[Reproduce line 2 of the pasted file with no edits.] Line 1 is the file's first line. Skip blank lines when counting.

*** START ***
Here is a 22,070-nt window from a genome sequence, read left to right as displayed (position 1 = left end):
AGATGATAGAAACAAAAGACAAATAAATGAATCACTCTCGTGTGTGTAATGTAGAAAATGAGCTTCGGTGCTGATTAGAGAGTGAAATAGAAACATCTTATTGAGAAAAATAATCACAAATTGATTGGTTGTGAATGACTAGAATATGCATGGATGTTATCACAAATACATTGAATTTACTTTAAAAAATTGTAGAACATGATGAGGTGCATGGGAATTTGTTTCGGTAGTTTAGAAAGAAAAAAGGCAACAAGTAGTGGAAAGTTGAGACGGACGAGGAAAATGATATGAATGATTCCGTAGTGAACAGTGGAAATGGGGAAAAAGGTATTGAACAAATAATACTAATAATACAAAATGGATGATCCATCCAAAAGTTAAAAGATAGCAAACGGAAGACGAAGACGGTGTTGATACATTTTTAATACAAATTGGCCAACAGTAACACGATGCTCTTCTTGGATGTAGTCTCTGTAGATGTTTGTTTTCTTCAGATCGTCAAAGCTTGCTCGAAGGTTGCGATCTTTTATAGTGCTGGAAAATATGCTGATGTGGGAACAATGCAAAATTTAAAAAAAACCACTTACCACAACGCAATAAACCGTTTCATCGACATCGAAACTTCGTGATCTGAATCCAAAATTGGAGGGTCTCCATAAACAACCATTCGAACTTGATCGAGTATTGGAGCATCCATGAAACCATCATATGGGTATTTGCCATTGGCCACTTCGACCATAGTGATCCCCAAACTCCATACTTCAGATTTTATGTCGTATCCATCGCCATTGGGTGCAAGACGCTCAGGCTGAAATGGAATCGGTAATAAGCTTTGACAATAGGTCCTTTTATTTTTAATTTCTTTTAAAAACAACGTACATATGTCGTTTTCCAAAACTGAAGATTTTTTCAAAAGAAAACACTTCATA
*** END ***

AGATGATAGAAACAAAAGACAAATAAATGAATCACTCTCGTGTGTGTAATGTAGAAAATGAGCTTCGGTGCTGATTAGAGAGTGAAATAGAAACATCTTATTGAGAAAAATAATCACAAATTGATTGGTTGTGAATGACTAGAATATGCATGGATGTTATCACAAATACATTGAATTTACTTTAAAAAATTGTAGAACATGATGAGGTGCATGGGAATTTGTTTCGGTAGTTTAGAAAGAAAAAAGGCAACAAGTAGTGGAAAGTTGAGACGGACGAGGAAAATGATATGAATGATTCCGTAGTGAACAGTGGAAATGGGGAAAAAGGTATTGAACAAATAATACTAATAATACAAAATGGATGATCCATCCAAAAGTTAAAAGATAGCAAACGGAAGACGAAGACGGTGTTGATACATTTTTAATACAAATTGGCCAACAGTAACACGATGCTCTTCTTGGATGTAGTCTCTGTAGATGTTTGTTTTCTTCAGATCGTCAAAGCTTGCTCGAAGGTTGCGATCTTTTATAGTGCTGGAAAATATGCTGATGTGGGAACAATGCAAAATTTAAAAAAAACCACTTACCACAACGCAATAAACCGTTTCATCGACATCGAAACTTCGTGATCTGAATCCAAAATTGGAGGGTCTCCATAAACAACCATTCGAACTTGATCGAGTATTGGAGCATCCATGAAACCATCATATGGGTATTTGCCATTGGCCACTTCGACCATAGTGATCCCCAAACTCCATACTTCAGATTTTATGTCGTATCCATCGCCATTGGGTGCAAGACGCTCAGGCTGAAATGGAATCGGTAATAAGCTTTGACAATAGGTCCTTTTATTTTTAATTTCTTTTAAAAACAACGTACATATGTCGTTTTCCAAAACTGAAGATTTTTTCAAAAGAAAACACTTCATA